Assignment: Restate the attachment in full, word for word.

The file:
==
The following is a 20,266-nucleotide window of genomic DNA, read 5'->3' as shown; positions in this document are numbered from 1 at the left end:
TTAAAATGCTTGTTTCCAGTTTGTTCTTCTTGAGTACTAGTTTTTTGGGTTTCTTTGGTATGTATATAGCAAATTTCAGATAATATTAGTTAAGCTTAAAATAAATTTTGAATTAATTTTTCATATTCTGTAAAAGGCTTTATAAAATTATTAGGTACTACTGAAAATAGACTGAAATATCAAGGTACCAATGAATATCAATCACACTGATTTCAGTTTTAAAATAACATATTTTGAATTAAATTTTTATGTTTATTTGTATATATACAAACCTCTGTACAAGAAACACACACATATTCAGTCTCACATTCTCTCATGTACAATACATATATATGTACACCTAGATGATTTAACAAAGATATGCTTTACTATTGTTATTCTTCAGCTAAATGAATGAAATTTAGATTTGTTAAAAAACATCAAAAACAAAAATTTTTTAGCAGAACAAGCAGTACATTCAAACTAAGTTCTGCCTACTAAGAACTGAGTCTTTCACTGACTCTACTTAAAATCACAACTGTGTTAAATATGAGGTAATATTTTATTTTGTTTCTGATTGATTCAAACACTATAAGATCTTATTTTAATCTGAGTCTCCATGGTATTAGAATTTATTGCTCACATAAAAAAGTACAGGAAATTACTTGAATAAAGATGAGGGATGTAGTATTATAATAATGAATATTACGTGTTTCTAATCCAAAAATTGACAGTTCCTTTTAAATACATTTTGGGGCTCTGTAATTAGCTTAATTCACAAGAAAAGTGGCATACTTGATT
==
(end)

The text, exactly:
The following is a 20,266-nucleotide window of genomic DNA, read 5'->3' as shown; positions in this document are numbered from 1 at the left end:
TTAAAATGCTTGTTTCCAGTTTGTTCTTCTTGAGTACTAGTTTTTTGGGTTTCTTTGGTATGTATATAGCAAATTTCAGATAATATTAGTTAAGCTTAAAATAAATTTTGAATTAATTTTTCATATTCTGTAAAAGGCTTTATAAAATTATTAGGTACTACTGAAAATAGACTGAAATATCAAGGTACCAATGAATATCAATCACACTGATTTCAGTTTTAAAATAACATATTTTGAATTAAATTTTTATGTTTATTTGTATATATACAAACCTCTGTACAAGAAACACACACATATTCAGTCTCACATTCTCTCATGTACAATACATATATATGTACACCTAGATGATTTAACAAAGATATGCTTTACTATTGTTATTCTTCAGCTAAATGAATGAAATTTAGATTTGTTAAAAAACATCAAAAACAAAAATTTTTTAGCAGAACAAGCAGTACATTCAAACTAAGTTCTGCCTACTAAGAACTGAGTCTTTCACTGACTCTACTTAAAATCACAACTGTGTTAAATATGAGGTAATATTTTATTTTGTTTCTGATTGATTCAAACACTATAAGATCTTATTTTAATCTGAGTCTCCATGGTATTAGAATTTATTGCTCACATAAAAAAGTACAGGAAATTACTTGAATAAAGATGAGGGATGTAGTATTATAATAATGAATATTACGTGTTTCTAATCCAAAAATTGACAGTTCCTTTTAAATACATTTTGGGGCTCTGTAATTAGCTTAATTCACAAGAAAAGTGGCATACTTGATT